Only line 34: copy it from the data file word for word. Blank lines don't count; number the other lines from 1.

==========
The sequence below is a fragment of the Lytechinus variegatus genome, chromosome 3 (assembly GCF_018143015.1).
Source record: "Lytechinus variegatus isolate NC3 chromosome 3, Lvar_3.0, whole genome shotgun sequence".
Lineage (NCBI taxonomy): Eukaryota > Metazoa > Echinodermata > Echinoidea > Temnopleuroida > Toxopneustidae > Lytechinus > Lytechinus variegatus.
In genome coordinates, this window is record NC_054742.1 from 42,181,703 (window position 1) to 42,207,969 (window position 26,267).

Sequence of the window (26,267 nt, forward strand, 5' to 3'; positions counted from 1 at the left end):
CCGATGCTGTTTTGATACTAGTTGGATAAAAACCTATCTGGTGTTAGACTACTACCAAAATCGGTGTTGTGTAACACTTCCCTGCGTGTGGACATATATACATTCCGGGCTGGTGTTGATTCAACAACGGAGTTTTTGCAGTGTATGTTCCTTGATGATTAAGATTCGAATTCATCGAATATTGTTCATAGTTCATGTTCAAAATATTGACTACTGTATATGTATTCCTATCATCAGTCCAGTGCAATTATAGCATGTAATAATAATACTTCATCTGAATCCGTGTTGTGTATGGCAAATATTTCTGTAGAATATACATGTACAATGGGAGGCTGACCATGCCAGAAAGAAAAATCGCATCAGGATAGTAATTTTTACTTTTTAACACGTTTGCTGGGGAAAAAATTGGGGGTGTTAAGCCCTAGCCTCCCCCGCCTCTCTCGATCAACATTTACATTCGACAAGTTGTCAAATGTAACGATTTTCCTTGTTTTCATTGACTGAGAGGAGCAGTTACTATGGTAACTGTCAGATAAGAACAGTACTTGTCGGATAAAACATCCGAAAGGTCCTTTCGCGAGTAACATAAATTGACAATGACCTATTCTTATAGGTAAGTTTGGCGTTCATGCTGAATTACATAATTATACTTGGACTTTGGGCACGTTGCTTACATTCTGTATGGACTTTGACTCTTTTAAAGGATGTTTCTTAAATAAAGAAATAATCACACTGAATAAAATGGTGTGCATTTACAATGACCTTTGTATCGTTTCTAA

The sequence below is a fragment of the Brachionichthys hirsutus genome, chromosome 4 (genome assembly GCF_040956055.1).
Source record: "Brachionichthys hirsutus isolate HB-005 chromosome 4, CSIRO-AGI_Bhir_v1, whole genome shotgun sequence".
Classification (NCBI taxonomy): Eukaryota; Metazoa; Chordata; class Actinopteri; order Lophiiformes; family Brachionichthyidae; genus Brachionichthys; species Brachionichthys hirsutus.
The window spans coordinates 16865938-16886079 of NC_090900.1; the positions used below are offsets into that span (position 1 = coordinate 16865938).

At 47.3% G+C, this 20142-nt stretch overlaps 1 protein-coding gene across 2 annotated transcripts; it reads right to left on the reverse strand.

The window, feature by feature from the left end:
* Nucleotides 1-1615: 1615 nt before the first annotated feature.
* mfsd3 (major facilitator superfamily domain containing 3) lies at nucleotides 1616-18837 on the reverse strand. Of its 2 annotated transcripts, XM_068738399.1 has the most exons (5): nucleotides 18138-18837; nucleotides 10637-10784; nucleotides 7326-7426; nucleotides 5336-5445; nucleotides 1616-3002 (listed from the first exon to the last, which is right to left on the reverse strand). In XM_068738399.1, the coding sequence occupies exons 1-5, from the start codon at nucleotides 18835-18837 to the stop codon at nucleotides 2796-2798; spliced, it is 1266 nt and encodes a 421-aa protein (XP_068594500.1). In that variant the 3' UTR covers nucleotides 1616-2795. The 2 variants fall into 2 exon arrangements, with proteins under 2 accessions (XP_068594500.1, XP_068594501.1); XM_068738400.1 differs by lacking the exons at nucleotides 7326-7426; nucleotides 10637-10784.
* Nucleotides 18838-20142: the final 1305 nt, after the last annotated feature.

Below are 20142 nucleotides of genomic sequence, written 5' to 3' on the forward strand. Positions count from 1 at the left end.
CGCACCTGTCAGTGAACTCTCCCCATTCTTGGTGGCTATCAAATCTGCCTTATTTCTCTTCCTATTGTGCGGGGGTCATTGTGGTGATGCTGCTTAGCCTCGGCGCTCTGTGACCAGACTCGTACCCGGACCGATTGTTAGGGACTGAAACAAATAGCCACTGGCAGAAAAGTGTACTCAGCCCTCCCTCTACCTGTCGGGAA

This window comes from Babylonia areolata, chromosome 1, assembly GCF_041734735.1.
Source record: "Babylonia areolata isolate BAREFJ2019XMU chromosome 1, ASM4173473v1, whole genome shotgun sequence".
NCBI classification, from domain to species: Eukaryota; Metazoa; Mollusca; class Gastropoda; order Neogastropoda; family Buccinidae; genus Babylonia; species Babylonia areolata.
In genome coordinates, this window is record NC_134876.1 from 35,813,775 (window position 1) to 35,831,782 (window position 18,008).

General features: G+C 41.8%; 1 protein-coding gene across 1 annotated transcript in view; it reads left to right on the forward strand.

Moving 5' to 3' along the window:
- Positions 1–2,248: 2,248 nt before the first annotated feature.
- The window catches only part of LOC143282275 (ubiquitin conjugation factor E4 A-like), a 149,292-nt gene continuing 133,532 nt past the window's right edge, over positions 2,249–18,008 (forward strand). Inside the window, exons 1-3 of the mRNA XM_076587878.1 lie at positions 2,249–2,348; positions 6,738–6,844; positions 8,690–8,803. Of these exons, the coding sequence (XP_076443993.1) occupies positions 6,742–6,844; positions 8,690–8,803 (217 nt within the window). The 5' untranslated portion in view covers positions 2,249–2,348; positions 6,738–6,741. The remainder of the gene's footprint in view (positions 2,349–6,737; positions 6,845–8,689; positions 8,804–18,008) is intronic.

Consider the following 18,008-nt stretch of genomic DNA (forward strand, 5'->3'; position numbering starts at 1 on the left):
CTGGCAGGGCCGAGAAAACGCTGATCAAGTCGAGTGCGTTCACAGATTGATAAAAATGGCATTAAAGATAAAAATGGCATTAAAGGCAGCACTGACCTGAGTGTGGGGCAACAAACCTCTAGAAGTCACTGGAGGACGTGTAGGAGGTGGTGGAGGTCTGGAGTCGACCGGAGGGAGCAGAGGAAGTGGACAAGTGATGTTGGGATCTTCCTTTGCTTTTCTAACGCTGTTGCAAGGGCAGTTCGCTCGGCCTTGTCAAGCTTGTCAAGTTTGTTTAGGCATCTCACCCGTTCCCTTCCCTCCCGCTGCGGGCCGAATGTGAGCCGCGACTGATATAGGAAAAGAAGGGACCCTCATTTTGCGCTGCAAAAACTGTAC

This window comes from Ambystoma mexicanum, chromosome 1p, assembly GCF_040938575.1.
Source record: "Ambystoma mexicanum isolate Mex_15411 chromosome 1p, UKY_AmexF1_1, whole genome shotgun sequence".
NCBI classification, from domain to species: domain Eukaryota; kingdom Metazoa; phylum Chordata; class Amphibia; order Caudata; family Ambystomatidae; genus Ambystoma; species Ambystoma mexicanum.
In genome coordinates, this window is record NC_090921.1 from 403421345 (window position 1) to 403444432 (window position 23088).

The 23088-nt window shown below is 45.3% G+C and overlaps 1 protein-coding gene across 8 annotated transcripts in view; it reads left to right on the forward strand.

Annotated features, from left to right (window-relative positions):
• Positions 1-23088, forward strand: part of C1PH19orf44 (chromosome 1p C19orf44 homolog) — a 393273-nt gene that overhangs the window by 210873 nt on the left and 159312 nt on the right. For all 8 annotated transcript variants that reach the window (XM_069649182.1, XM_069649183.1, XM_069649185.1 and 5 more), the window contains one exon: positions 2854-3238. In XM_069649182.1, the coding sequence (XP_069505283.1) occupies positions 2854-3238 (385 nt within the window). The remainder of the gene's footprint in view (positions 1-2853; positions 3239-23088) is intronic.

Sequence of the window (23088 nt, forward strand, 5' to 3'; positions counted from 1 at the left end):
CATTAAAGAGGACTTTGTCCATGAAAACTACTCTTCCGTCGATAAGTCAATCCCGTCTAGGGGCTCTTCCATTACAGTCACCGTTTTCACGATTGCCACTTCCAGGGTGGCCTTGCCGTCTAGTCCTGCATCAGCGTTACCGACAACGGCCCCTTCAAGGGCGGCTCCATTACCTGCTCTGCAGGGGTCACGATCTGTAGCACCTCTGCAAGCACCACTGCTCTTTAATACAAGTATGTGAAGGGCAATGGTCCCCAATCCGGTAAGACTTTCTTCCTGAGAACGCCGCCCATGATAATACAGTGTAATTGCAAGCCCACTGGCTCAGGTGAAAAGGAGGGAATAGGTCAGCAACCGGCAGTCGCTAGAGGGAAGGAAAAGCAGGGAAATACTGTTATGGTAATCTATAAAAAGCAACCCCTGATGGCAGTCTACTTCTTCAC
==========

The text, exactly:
• Positions 1-23088, forward strand: part of C1PH19orf44 (chromosome 1p C19orf44 homolog) — a 393273-nt gene that overhangs the window by 210873 nt on the left and 159312 nt on the right. For all 8 annotated transcript variants that reach the window (XM_069649182.1, XM_069649183.1, XM_069649185.1 and 5 more), the window contains one exon: positions 2854-3238. In XM_069649182.1, the coding sequence (XP_069505283.1) occupies positions 2854-3238 (385 nt within the window). The remainder of the gene's footprint in view (positions 1-2853; positions 3239-23088) is intronic.